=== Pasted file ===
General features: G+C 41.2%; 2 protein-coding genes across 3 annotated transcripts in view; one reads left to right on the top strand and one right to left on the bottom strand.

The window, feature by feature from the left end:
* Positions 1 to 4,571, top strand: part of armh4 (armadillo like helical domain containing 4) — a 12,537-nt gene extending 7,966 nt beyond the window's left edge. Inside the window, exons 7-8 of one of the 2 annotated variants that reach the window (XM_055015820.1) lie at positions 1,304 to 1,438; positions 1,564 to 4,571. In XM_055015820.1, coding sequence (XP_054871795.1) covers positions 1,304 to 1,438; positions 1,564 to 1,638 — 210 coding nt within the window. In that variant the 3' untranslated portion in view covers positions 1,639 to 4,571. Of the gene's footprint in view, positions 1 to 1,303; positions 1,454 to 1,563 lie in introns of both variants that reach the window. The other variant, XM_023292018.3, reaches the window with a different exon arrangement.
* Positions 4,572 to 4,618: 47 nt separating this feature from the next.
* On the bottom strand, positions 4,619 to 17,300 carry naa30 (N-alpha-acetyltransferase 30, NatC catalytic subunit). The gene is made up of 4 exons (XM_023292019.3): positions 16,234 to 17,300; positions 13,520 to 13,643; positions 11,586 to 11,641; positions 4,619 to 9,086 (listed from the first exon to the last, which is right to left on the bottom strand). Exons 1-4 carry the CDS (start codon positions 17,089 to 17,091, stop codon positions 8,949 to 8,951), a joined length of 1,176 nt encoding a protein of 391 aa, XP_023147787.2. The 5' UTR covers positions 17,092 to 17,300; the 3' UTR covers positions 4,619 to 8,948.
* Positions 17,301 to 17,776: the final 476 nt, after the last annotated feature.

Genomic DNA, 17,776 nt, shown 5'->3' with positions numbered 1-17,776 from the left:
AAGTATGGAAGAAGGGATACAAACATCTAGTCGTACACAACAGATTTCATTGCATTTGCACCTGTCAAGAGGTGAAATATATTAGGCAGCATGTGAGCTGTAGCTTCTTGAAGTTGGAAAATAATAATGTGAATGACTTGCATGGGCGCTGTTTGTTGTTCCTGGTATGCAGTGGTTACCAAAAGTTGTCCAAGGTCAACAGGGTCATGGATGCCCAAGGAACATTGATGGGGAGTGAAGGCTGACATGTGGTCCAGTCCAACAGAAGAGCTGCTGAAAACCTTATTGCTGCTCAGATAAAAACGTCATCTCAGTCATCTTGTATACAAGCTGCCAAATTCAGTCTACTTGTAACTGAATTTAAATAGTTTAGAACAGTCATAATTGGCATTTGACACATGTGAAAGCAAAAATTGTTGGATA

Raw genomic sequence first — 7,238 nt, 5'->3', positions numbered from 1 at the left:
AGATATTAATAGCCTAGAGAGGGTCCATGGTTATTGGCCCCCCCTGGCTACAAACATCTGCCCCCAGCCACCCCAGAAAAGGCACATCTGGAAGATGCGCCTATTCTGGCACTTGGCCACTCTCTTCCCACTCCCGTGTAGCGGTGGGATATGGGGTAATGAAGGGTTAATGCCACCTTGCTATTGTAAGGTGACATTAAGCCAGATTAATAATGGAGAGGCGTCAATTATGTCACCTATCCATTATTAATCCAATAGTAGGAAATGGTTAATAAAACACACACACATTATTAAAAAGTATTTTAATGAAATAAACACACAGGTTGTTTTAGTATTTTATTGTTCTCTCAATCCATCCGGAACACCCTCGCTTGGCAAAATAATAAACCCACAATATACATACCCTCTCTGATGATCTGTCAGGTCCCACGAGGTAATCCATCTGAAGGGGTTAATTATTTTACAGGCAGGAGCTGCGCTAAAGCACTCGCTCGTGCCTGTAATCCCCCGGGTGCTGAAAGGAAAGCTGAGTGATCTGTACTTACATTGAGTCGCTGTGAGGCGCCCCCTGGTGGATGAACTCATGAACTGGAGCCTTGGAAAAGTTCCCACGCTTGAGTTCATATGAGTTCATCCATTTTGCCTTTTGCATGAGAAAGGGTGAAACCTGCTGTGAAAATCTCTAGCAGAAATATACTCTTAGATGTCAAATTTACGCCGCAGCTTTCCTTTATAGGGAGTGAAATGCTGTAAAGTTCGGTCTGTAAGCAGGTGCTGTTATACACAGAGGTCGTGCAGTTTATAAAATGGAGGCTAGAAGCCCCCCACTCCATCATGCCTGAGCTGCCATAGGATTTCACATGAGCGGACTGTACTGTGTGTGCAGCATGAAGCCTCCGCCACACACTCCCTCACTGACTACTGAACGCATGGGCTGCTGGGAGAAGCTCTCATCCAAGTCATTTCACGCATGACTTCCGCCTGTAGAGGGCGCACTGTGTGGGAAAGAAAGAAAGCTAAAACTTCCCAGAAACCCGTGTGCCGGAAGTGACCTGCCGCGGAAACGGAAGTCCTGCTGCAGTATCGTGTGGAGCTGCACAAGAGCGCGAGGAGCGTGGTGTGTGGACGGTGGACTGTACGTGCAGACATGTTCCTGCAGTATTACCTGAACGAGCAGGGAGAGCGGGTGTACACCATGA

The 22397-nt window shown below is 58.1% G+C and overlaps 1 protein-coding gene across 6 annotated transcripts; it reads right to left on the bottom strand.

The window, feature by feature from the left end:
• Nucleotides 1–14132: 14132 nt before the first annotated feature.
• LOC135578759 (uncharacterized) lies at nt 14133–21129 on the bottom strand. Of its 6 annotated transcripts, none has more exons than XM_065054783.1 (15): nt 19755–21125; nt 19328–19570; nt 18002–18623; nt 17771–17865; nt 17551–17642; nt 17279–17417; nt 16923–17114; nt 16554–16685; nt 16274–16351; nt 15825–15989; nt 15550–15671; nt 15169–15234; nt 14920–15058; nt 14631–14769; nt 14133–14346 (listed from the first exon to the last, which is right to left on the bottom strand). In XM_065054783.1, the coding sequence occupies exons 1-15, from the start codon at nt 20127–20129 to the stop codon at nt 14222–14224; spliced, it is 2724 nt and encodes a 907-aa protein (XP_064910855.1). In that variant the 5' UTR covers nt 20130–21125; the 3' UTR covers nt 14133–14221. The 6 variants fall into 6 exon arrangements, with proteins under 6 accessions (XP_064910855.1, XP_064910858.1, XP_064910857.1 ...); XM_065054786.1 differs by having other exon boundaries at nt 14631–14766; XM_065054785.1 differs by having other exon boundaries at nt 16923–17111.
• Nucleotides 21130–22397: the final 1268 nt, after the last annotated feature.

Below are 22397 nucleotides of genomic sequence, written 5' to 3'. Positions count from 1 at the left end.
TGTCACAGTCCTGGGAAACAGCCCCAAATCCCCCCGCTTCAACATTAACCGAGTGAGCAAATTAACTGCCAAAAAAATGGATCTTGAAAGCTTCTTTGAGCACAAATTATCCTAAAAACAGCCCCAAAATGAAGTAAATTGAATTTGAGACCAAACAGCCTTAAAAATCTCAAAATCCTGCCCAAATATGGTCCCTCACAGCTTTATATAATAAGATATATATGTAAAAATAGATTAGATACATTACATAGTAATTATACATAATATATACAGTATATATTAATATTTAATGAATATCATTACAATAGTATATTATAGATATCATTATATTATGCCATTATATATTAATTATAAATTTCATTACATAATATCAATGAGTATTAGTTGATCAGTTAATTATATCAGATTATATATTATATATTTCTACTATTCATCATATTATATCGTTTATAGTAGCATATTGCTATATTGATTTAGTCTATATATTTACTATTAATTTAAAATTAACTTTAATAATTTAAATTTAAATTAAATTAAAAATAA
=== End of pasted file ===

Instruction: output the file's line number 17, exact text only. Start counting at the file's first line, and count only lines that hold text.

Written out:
TGTCACAGTCCTGGGAAACAGCCCCAAATCCCCCCGCTTCAACATTAACCGAGTGAGCAAATTAACTGCCAAAAAAATGGATCTTGAAAGCTTCTTTGAGCACAAATTATCCTAAAAACAGCCCCAAAATGAAGTAAATTGAATTTGAGACCAAACAGCCTTAAAAATCTCAAAATCCTGCCCAAATATGGTCCCTCACAGCTTTATATAATAAGATATATATGTAAAAATAGATTAGATACATTACATAGTAATTATACATAATATATACAGTATATATTAATATTTAATGAATATCATTACAATAGTATATTATAGATATCATTATATTATGCCATTATATATTAATTATAAATTTCATTACATAATATCAATGAGTATTAGTTGATCAGTTAATTATATCAGATTATATATTATATATTTCTACTATTCATCATATTATATCGTTTATAGTAGCATATTGCTATATTGATTTAGTCTATATATTTACTATTAATTTAAAATTAACTTTAATAATTTAAATTTAAATTAAATTAAAAATAA